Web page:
firstelder_d provided some information on the second aspect: a common approach includes creating so-called sprite-sheets, large images containing all animation frames of a certain character, and then drawing only a part of that image every time - for every different frame, you draw a different part of the image (usually, each frame is equally large, which simplifies the process somewhat). Creating seperate images for the different frames works too, but it's generally more of a hassle and has some more drawbacks than the sprite-sheet approach.


As for triggers and maps, there are many ways to handle this, and they highly depend on what you want and need. So... what do you want? :)"

Well i just want to do a simple map which you can walk , up / down / left / right
strictly 2d, but i also want to be able to make my own maps easy so i can put them in, i guess tiles are the only option here, beside that, should i code my own sprite engine, or is it a good one out there, I'm currently coding in C#.

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I'm currently doing a 2D platformer using XNA (C# with .Net libraries) for fun. Got some cool features and saves alot of time. One downside is it is DirectX 9 so if people want to play your game they need a compatable video card. On the upside you can use DX9 functionality and shaders with ease.

heres a couple links:

http://msdn2.microsoft.com/en-us/xna/default.aspx

http://www.ziggyware.com/articles.php?cat_id=6

http://www.riemers.net/

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Quote:
Original post by antoder
First, whats the best way to make an "animated" walk with an character in a game (2d)?

I got no idea how to do it in an nice way tho, any ideas?

My second problem is how to structure up the "map" I'm not going to add any 3d stuff just plane simple 2d, but you should be able to move up / down to..
So my first idea was to build an checked map, so i could add events to each square on the map.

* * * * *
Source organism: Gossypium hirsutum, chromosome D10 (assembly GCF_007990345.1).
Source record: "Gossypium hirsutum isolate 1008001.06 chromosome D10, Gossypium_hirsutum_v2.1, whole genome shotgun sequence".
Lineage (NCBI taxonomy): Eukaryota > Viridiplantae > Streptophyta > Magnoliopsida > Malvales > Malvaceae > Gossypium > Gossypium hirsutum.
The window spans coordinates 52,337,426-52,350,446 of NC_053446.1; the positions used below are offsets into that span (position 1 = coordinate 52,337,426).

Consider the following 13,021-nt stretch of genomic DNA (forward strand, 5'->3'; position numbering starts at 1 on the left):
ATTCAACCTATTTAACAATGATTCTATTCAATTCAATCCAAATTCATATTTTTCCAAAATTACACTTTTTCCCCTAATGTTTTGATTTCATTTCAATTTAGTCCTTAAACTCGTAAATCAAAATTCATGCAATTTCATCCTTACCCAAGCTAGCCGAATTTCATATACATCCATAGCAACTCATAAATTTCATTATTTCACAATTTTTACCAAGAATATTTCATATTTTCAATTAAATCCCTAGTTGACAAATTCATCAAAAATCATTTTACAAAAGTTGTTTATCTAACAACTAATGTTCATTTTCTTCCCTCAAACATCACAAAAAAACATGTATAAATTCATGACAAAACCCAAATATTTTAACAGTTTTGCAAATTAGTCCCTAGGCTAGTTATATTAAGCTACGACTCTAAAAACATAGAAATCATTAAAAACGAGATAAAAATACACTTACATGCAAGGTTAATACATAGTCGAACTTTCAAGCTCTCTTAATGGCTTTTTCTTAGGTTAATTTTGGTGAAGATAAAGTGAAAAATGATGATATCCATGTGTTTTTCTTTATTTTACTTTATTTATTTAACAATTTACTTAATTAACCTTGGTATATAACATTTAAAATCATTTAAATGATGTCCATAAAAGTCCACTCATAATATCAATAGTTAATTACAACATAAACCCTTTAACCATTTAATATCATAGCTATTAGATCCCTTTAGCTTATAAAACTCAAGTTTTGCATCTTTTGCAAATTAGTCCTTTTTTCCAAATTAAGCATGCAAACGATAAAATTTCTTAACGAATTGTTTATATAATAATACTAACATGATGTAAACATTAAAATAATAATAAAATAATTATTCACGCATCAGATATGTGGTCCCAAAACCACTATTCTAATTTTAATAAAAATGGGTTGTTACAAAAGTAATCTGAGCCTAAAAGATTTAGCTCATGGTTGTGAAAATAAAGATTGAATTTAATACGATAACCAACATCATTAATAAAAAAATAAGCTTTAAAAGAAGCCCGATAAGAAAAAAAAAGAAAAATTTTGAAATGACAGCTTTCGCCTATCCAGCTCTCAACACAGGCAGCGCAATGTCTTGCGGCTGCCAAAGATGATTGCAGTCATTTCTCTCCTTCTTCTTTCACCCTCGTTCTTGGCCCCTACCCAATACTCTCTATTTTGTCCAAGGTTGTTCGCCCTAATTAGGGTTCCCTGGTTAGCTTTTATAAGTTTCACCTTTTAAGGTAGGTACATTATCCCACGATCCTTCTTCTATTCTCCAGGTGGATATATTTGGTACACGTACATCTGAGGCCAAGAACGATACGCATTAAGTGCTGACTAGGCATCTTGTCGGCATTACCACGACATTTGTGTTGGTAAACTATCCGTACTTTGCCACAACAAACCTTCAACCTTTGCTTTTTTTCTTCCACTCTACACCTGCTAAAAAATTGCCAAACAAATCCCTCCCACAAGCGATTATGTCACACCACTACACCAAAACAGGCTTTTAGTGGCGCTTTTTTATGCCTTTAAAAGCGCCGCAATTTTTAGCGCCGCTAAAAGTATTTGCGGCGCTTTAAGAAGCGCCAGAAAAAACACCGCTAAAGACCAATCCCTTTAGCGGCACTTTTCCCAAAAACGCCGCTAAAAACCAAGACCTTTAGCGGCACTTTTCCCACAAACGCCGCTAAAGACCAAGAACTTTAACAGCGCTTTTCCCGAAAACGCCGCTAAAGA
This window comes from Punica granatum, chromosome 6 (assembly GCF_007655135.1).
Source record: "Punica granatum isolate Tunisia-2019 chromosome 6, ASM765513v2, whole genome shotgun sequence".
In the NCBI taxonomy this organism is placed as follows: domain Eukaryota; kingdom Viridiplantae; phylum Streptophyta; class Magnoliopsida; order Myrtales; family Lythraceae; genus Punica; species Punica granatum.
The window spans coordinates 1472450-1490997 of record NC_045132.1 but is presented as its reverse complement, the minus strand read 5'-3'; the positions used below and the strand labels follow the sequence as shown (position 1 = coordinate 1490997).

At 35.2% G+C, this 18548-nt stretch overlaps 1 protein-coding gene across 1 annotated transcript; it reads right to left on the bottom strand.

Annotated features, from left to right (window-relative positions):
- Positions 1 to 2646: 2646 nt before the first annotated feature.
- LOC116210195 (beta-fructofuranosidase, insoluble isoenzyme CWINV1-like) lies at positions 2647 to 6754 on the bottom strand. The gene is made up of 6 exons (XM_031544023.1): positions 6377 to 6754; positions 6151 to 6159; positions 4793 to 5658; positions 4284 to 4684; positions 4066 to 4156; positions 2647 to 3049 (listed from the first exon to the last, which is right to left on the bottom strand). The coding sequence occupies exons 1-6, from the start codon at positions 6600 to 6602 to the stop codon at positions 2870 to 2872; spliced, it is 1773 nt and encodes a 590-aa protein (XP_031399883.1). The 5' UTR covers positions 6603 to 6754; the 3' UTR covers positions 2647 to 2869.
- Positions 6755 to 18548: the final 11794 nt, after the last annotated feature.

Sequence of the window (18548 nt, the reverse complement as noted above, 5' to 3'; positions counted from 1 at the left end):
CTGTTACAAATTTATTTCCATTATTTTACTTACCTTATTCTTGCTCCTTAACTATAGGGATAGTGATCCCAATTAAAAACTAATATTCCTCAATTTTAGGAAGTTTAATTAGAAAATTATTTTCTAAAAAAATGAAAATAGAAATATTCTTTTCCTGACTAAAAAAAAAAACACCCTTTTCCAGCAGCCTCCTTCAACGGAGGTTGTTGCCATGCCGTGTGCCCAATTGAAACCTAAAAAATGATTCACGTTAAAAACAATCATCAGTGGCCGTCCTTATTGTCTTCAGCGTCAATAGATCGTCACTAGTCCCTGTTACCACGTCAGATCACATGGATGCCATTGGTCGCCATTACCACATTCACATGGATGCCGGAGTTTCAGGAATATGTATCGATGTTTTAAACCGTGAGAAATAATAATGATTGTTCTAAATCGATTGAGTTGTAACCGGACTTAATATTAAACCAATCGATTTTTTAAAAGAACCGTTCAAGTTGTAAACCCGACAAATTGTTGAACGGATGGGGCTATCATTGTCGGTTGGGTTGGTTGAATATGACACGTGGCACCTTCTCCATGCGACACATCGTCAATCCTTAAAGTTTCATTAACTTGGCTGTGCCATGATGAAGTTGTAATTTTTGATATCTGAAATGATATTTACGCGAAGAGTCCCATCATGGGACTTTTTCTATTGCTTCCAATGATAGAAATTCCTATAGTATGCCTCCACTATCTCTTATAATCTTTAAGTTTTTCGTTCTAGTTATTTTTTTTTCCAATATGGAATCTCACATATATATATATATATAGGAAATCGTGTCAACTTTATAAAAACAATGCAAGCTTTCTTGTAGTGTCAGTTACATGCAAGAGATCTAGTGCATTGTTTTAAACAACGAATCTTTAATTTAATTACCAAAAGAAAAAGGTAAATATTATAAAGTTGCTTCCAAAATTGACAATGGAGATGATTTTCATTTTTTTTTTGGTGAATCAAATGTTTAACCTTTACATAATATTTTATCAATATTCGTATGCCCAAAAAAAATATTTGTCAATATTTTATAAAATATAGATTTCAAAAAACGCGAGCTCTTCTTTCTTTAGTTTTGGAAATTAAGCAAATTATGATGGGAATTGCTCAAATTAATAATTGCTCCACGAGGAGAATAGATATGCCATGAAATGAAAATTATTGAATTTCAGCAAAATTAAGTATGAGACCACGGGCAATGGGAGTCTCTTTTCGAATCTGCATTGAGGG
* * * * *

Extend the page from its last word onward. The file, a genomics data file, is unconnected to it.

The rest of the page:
This i have no idea to do either, i came up with a few examples but they didn't quite work so good in the end.
Thanks! :)


When I make a 2D tile game, or anything that uses animated sprites, I usually write several classes that become the core of the game engine. These core classes I use are Tile, TileManager, Animation, AnimationManager, and Map.

The Tile class represents a single tile, or single frame in an animation. It usually holds information like filename of the image, xoffset/yoffset (If the file is a tile map), width, and height. Sometimes it'll hold the actual image data... Anyways, the idea is I'll have a tile object for each frame in a sprite, each map tile, etc...

The TileManager class is what I use to organize all the tile objects. Bascially, it's an associative array or hashtable that's implemented as a singleton. It will store a unique String/TileName for each tile object it holds (TileManager.addTile("manWalkUp1", mwut1); TileManager.addTile("manWalkUp2", mwut2); and so on...) If my tile objects don't hold the actual image data, then this class is responsible for loading the images.

The Animation class is basically an array that holds the named tile sequences for an animation. For example, it might hold something like ["manWalkUp1", "manWalkUp2"]. Sometimes it'll hold timing sequences for the particular animation.